Canada plots response to U.S. import plan after meeting with stakeholders

Canadian health officials plan to raise concerns over the U.S. drug import plan with the Department of Health and Human Services after a meeting with health stakeholders. (Shutterstock)

Canadian health officials are expected to meet soon with their U.S. counterparts to detail major concerns over a proposal to set up drug importation.  

Canadian Health Minister Petitpas Taylor had a roundtable meeting of stakeholders across the healthcare spectrum Monday to hear out how to respond to the U.S. import plan. The Department of Health and Human Services (HHS) released a plan last month to create a pilot project for states, wholesalers and pharmacists to import drugs from Canada offered at a cheaper price than in the U.S.

“Participants expressed their appreciation to the Minister for swiftly convening the group, and shared their perspectives on the importance of consistent patient access to prescription drugs as well as their concerns about anything that could lead to or worsen drug shortages in Canada,” said Health Ministry Spokesman Alexander Cohen.

Taylor is expected to speak with HHS Secretary Alex Azar in the near future to reinforce Canada’s concerns around importation on a wide scale, Cohen said.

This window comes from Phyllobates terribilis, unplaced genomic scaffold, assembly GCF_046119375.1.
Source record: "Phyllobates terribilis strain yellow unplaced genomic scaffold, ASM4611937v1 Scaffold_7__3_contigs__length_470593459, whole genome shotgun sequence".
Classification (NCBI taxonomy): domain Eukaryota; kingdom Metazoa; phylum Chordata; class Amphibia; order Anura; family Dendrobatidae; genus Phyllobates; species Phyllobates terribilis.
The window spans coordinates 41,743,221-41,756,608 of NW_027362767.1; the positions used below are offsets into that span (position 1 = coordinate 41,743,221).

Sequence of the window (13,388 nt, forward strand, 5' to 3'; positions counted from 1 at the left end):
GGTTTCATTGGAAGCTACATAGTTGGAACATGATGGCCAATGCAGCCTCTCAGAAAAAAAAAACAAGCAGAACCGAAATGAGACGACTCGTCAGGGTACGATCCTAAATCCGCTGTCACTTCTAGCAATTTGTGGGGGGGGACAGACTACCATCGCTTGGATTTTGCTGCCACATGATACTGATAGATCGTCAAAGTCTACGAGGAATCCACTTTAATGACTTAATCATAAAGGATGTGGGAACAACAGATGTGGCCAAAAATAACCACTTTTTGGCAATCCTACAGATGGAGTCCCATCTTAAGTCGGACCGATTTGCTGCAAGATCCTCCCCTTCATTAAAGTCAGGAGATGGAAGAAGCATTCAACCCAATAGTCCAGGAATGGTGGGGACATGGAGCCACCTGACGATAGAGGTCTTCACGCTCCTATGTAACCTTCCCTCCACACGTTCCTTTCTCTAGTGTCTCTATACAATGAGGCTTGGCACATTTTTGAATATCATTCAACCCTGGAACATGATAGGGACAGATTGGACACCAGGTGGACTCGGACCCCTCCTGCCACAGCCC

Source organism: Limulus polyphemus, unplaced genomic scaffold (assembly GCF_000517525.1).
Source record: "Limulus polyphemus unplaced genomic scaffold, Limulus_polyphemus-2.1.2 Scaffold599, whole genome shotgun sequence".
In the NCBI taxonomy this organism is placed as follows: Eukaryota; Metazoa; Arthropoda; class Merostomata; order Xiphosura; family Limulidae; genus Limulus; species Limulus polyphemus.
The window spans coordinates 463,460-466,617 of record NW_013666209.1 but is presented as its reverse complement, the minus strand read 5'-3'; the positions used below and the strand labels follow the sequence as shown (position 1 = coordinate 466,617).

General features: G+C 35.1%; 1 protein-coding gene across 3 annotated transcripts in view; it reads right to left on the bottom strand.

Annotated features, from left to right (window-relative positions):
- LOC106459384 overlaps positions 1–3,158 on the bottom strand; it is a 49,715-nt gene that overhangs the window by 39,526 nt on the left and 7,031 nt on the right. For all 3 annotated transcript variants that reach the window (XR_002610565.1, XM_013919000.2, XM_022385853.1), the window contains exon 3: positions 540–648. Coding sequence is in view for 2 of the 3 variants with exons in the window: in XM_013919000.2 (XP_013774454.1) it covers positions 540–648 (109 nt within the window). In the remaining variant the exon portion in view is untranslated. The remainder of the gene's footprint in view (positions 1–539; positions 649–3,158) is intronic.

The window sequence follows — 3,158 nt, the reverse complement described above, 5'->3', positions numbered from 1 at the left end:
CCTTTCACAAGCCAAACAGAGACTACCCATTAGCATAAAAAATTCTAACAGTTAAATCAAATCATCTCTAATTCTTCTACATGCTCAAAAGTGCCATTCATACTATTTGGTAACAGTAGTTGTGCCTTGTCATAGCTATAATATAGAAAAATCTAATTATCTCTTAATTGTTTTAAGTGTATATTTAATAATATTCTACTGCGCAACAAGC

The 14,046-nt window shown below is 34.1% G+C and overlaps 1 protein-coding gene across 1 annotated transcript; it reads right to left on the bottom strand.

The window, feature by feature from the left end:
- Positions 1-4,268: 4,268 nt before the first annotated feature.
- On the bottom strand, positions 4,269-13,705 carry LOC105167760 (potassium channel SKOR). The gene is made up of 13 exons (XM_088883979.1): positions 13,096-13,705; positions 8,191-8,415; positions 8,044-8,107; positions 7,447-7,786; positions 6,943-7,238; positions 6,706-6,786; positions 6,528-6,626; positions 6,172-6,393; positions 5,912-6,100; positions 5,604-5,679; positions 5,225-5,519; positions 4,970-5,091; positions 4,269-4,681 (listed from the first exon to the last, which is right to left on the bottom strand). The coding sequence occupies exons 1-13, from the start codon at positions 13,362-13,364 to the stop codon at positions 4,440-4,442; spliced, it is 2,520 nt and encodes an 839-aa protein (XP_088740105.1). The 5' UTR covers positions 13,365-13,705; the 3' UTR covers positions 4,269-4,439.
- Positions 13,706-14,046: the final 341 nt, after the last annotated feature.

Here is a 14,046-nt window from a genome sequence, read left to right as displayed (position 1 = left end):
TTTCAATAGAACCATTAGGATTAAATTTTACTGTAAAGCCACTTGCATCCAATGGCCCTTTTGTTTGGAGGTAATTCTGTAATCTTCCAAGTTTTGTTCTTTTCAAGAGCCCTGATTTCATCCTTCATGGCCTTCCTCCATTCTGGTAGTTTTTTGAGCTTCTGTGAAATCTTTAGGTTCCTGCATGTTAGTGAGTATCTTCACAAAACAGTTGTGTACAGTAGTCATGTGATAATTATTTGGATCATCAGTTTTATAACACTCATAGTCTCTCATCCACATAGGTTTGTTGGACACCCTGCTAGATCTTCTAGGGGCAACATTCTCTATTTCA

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One of the participants in the meeting, the Canadian Pharmacists Association, tweeted there was a consensus around the table over concerns the plan could exacerbate drug shortages.

“Our top priority is ensuring Canada’s prescription drug supply and we will take all necessary measures to safeguard the medications Canadians rely on,” Cohen said.

The Canadian healthcare industry has vociferously opposed the importation plan since its release late last month. While U.S. citizens have long crossed the border to buy cheaper drugs in Canada, the healthcare industry is worried about a larger-scale effort such as those pursued by several states.

Pharmaceutical trade group Innovative Medicines Canada said the country cannot supply prescription medications and vaccines for a market “ten times larger than its own population without jeopardizing Canadian supplies and causing shortages.”

A major concern is that Canada doesn’t have a large amount of its own pharma manufacturing and requires exports from other countries, including the U.S.

“Our allotment of medications are predetermined based on historical use,” said Joelle Walker, the Canadian Pharmacist Association’s vice president of government affairs, on a Canadian public affairs broadcast earlier this month. She added that supplies tend to be based over the past three to five years of use.

There are several avenues Canada can take to block any U.S. importation plan. For example, the Canadian parliament could pass legislation to ban exports of any pharmaceuticals to the U.S.

Parliament has flirted with such actions before. The Canadian government itself could also take steps to ban exports, but some U.S. states don’t seem deterred and even don’t want to wait for the demonstration project to be approved.

Vermont Gov. Phil Scott, a Republican, told reporters Thursday that he wants to meet with federal officials to fast-track the state’s drug importation plan, according to a report from Vermont Public Radio. Vermont is one of four states to have passed an importation law, alongside Florida, Colorado and Maine. So far, none have been implemented yet.